Image: Bridgnorth, Shropshire. Bridgnorth is spectacularly and strategically situated within a gorge of the River Severn. Originating as a port in medieval times, the town became another of Shropshire’s industrial centres during the 18th century.
“Between two rich embowering woods, the Severn, with a full body of water and a strong current, rushes down towards Bridgnorth. Rocks of considerable size present themselves at the extremity of the wood on the eastern side of the river; whilst the town with its churches, on a bold eminence, breaks pleasantly through the thickets by which it is in a manner surrounded.
Bridgnorth is twenty-two miles south-east from Shrewsbury. This ancient borough may be said to consist of two towns, separated by the river, but communicating with each other by a stone bridge of eight arches. The upper town, which is much the larger, rises most agreeably on a hill, or rock of red sand, encompassed by a deep valley, bounded by rising hills….The lower town…is well built, and delightfully situated. In Mill Street particularly – so called from its leading to the town mills parallel to the river – the houses are handsome. The streets are paved with pebbles.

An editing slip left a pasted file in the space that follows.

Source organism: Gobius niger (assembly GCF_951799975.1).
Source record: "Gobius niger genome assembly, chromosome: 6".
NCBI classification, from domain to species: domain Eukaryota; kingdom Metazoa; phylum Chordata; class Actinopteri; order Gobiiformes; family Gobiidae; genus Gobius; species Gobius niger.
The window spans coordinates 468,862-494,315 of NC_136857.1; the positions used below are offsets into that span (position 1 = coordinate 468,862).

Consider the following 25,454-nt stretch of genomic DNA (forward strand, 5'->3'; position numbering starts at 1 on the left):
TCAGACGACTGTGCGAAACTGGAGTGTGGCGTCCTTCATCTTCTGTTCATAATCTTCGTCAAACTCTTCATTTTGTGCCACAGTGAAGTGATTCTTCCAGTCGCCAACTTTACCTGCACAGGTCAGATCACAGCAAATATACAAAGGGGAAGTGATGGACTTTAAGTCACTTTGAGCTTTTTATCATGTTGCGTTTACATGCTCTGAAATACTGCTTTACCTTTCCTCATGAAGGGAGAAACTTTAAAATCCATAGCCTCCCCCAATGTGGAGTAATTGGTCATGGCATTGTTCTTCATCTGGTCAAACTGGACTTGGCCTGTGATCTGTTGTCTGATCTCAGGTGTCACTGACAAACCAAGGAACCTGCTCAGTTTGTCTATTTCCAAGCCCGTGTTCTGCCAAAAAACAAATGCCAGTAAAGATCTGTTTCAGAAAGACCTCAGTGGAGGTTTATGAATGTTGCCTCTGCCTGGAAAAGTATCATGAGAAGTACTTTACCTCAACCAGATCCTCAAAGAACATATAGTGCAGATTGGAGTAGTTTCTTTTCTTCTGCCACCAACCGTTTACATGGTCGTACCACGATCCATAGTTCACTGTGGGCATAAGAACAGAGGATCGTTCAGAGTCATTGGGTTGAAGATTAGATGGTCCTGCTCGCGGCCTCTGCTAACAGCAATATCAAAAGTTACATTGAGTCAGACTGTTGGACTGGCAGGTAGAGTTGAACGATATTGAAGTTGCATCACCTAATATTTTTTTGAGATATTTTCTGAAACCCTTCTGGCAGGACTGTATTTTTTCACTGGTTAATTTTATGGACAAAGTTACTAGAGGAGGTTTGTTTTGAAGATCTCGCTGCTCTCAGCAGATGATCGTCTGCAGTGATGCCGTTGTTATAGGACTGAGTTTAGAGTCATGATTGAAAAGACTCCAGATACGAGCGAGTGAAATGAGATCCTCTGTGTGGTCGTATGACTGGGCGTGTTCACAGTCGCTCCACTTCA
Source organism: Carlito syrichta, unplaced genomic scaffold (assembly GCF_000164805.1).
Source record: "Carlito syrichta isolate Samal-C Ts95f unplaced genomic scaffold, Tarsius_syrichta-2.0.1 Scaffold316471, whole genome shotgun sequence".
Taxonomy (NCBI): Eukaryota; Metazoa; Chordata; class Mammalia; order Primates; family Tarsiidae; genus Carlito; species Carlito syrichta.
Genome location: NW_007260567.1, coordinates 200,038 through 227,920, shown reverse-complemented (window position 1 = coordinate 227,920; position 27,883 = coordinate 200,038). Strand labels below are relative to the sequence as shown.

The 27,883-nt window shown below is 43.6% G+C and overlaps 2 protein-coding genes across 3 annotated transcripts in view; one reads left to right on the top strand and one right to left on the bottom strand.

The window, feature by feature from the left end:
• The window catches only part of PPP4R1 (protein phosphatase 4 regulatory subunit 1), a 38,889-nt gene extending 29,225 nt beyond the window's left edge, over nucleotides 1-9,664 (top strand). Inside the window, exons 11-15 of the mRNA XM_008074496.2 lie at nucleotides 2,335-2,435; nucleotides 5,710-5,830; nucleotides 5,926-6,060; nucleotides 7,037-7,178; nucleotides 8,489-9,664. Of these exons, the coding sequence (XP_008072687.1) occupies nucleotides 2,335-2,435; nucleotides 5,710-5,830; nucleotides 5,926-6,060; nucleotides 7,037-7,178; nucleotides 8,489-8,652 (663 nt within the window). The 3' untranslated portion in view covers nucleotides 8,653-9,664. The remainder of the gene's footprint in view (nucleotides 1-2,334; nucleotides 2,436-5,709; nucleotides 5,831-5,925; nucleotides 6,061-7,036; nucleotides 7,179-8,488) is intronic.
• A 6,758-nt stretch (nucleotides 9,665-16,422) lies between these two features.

St Magdalen’s church…. was a mean edifice, with a plain square tower at the west end, as seen in the View of “Bridgnorth in coming down the Severn.” This church was much injured during the civil wars. In the year 1796 it was taken down, and replaced by the present handsome structure, from a design by Mr Telford.
Harral, vol.1, p 255-263.« Previous in this sectionNext in this section »